Farewell to the electronics part king, RadioShack

RadioShack has hit the end of the line. The 94-year-old electronics chain, filed for bankruptcy protection on Thursday after striking a deal to sell up to 2,400 of its stores to the wireless service provider Sprint. What holds for the 27,000 employees, at this point no one knows, how many stores will be left open, once again no one knows but this was one of the major players in the early microcomputer days.

RadioShack known for electronic parts and the TRS-80 computer has drastically changed in the last 10 years trying to keep up with the Best Buy and Walmart, by selling phones, contracts and various other things that no one wanted to go to a RadioShack to purchase. When they introduced the TRS-80, RadioShack still had the image of a electronics shop where you could get parts for your record players, radios or anything a hobbyist needed to build in their basements.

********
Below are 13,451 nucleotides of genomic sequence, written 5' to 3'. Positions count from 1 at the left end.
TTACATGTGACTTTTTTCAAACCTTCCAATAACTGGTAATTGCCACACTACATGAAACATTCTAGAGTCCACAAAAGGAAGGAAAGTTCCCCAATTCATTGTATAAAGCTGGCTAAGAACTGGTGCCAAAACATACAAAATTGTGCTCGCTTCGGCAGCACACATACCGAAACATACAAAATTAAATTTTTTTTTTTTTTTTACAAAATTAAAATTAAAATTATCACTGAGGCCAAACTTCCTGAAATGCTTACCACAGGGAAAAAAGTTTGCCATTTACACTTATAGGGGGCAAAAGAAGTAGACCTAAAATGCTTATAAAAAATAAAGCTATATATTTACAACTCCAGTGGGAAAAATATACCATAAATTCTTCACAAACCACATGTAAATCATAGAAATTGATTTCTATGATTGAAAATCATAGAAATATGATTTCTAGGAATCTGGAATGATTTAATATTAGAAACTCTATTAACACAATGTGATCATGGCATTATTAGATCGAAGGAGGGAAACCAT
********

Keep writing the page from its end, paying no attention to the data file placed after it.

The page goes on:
The real problem as with all businesses, either you keep up with the times or you get thrown to the side. That is what happened with RadioShack, they could not get any going after the calculators and TRS-80s era, instead they went with boom boxes, remote cars and even televisions. The electronic parts area became smaller and smaller actually turning useless. Their web site also was lame.

Yes, they were somewhat dingy but they helped in making the computer market what it was before IBM came in to overtake them. Sprint has told folks that they are going to keep between 1500 to 1750 stores open but with a Sprint banner and most likely a RadioShack corner.